Should I Save My Kid From An Obnoxious Classmate?
By Mouthy Housewives on August 26, 2011
BlogHer Original Post
Life is complicated. Thank goodness there are experts to help us untangle some of the vexing issues that, well, vex us on a daily basis. The Mouthy Housewives are here to help, three times a week. Today, the Housewives answer an exclusive BlogHerMoms question!
Dear Mouthy Housewives,
My son starts the fifth grade next week and I just found out that a boy we can’t stand will be in his class. This boy is loud, disruptive and picks on all of the kids (including mine.) I really, really don’t want my son to have to deal with him for an entire year.
I’m thinking about talking to the principal and asking to have my son put into another class, but my husband says I’m being ridiculous and to just deal with it. Am I overreacting?
Dear Worried Mom,
As a mom, your first instinct is to protect your kids at all costs. So it’s completely understandable that you’d want to shield your son from this supposedly "bad” kid. However, here’s a little saying I want you to mull over: “Better the devil you know than the devil you don’t.”
Meaning, you could go through all of the hand wringing, angst and drama involved in making such a move only to have your son wind up with a classmate who’s even worse. Then you’d feel like one of the schmucks on “The Price is Right” who turns down the new car showcase and winds up bidding on a room full of teak furniture and Rice-a-Roni. Even Bob Barker would say it’s a risky move.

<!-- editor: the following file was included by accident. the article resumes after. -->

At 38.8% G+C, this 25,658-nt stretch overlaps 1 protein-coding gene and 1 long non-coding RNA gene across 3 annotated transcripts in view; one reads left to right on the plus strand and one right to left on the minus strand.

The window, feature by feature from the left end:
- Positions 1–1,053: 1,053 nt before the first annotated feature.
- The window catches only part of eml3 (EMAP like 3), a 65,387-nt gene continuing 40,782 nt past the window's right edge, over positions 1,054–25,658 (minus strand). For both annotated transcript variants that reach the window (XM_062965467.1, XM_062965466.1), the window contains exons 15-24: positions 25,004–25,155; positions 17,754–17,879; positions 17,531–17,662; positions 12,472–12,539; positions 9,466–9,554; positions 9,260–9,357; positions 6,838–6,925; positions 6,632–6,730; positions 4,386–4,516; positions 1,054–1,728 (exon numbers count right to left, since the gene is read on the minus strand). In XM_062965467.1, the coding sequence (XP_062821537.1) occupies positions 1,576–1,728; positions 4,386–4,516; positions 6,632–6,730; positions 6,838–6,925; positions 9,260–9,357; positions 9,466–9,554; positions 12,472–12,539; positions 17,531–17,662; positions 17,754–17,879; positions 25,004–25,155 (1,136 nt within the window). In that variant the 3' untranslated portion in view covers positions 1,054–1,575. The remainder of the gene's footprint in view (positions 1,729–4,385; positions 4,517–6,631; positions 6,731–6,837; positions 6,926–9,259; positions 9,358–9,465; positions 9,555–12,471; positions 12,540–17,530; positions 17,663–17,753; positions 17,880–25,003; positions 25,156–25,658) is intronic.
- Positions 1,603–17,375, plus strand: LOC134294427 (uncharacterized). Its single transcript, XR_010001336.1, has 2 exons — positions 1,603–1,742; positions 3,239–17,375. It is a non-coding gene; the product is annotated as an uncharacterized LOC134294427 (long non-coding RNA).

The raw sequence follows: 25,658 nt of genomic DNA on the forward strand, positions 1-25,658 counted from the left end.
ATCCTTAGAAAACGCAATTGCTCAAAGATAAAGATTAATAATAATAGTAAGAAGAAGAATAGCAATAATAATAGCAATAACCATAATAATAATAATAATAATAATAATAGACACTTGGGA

But besides that, is this really the lesson you want to teach your son? That mommy can fix all of his problems and make his life 100% smooth sailing? You haven’t said that this kid specifically bullies your son or that he’s violent, just that he’s sort of a jerk. And guess what? Life’s full of jerks and sooner or later, he needs to learn how to deal with them. Today it’s the fifth grade, tomorrow he’ll have a co-worker who won’t stop stealing his stapler. And is he going to have his mommy call his boss when that happens?
My advice is to just leave things the way they are. Then, once school starts, listen to what your son has to tell you about the kid’s behavior. Ask him how he reacted, how the other kids reacted and what the teacher did about it. Conflict Resolution 101 right there, baby. But most important: Trust that the teaching professionals know what they’re doing and are handling the situation responsibly.
You’re a good mom for wanting to protect your son from jerks. But at a certain point, he needs to learn how to protect himself.
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